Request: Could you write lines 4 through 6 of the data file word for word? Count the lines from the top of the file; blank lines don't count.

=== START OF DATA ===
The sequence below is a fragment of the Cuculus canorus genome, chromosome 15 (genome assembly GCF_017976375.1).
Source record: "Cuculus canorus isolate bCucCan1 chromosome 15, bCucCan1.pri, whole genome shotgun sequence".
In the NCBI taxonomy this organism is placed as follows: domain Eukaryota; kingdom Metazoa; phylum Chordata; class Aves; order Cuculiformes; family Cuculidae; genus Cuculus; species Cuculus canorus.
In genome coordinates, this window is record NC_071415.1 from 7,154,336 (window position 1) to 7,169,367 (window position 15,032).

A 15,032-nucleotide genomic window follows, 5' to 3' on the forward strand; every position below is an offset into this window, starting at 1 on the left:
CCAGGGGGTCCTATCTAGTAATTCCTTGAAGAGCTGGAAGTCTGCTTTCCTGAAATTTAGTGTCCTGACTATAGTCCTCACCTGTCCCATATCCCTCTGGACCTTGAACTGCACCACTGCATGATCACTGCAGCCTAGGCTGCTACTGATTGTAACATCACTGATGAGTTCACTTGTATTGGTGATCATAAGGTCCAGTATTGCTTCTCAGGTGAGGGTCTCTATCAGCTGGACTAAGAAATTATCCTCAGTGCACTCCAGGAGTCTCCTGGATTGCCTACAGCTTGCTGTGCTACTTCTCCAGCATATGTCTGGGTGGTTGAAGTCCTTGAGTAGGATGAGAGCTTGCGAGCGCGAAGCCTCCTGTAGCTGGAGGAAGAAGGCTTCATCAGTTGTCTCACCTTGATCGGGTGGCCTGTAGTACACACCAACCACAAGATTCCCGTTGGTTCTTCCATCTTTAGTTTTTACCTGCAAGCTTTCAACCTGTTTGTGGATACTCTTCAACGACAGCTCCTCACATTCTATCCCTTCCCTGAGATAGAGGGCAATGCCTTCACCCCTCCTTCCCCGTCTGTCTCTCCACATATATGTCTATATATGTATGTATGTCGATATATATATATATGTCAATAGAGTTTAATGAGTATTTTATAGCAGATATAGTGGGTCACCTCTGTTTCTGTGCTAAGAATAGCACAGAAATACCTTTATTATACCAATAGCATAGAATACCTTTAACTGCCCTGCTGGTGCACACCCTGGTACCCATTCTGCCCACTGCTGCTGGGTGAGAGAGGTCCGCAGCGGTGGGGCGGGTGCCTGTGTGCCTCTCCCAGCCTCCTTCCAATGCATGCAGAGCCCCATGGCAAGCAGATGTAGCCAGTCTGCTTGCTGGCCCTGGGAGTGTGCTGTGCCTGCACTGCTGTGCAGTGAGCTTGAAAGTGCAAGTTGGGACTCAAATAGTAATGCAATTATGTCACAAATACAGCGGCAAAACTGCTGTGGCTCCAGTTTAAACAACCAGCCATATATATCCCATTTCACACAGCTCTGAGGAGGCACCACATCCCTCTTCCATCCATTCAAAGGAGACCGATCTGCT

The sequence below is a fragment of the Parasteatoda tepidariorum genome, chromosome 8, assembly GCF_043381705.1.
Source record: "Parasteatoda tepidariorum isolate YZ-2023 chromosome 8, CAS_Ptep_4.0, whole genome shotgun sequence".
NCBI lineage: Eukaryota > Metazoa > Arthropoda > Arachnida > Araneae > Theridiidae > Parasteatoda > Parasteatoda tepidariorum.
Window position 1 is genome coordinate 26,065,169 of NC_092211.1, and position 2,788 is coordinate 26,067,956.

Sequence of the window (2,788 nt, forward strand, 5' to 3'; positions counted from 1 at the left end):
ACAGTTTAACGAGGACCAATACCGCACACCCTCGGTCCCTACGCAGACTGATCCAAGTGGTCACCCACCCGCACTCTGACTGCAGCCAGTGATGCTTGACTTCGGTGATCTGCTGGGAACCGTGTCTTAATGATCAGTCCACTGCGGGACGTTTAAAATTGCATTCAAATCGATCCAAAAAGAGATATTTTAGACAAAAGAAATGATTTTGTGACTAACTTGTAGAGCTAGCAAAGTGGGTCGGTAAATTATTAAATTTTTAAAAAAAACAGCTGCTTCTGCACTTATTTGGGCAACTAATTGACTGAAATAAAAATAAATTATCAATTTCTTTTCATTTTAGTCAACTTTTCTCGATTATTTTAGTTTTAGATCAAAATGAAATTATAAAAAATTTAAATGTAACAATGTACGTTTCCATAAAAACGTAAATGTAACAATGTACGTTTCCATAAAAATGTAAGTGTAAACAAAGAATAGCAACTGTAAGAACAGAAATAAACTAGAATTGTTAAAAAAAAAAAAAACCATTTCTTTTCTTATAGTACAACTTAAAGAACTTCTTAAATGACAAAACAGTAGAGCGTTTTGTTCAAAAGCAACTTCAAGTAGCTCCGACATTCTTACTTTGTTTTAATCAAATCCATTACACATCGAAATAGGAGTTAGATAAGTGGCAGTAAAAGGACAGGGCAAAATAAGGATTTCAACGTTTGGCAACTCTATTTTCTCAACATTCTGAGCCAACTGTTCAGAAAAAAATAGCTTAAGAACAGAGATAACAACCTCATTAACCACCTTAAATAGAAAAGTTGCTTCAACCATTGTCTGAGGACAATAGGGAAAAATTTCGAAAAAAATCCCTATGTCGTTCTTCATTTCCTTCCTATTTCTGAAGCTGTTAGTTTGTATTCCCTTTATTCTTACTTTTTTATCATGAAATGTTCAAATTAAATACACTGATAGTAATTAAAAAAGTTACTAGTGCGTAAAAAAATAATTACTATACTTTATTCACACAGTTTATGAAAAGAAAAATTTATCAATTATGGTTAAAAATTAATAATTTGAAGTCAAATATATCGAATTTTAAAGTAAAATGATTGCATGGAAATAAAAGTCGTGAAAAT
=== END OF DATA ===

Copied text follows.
In genome coordinates, this window is record NC_071415.1 from 7,154,336 (window position 1) to 7,169,367 (window position 15,032).

A 15,032-nucleotide genomic window follows, 5' to 3' on the forward strand; every position below is an offset into this window, starting at 1 on the left:
CCAGGGGGTCCTATCTAGTAATTCCTTGAAGAGCTGGAAGTCTGCTTTCCTGAAATTTAGTGTCCTGACTATAGTCCTCACCTGTCCCATATCCCTCTGGACCTTGAACTGCACCACTGCATGATCACTGCAGCCTAGGCTGCTACTGATTGTAACATCACTGATGAGTTCACTTGTATTGGTGATCATAAGGTCCAGTATTGCTTCTCAGGTGAGGGTCTCTATCAGCTGGACTAAGAAATTATCCTCAGTGCACTCCAGGAGTCTCCTGGATTGCCTACAGCTTGCTGTGCTACTTCTCCAGCATATGTCTGGGTGGTTGAAGTCCTTGAGTAGGATGAGAGCTTGCGAGCGCGAAGCCTCCTGTAGCTGGAGGAAGAAGGCTTCATCAGTTGTCTCACCTTGATCGGGTGGCCTGTAGTACACACCAACCACAAGATTCCCGTTGGTTCTTCCATCTTTAGTTTTTACCTGCAAGCTTTCAACCTGTTTGTGGATACTCTTCAACGACAGCTCCTCACATTCTATCCCTTCCCTGAGATAGAGGGCAATGCCTTCACCCCTCCTTCCCCGTCTGTCTCTCCACATATATGTCTATATATGTATGTATGTCGATATATATATATATGTCAATAGAGTTTAATGAGTATTTTATAGCAGATATAGTGGGTCACCTCTGTTTCTGTGCTAAGAATAGCACAGAAATACCTTTATTATACCAATAGCATAGAATACCTTTAACTGCCCTGCTGGTGCACACCCTGGTACCCATTCTGCCCACTGCTGCTGGGTGAGAGAGGTCCGCAGCGGTGGGGCGGGTGCCTGTGTGCCTCTCCCAGCCTCCTTCCAATGCATGCAGAGCCCCATGGCAAGCAGATGTAGCCAGTCTGCTTGCTGGCCCTGGGAGTGTGCTGTGCCTGCACTGCTGTGCAGTGAGCTTGAAAGTGCAAGTTGGGACTCAAATAGTAATGCAATTATGTCACAAATACAGCGGCAAAACTGCTGTGGCTCCAGTTTAAACAACCAGCCATATATATCCCATTTCACACAGCTCTGAGGAGGCACCACATCCCTCTTCCATCCATTCAAAGGAGACCGATCTGCT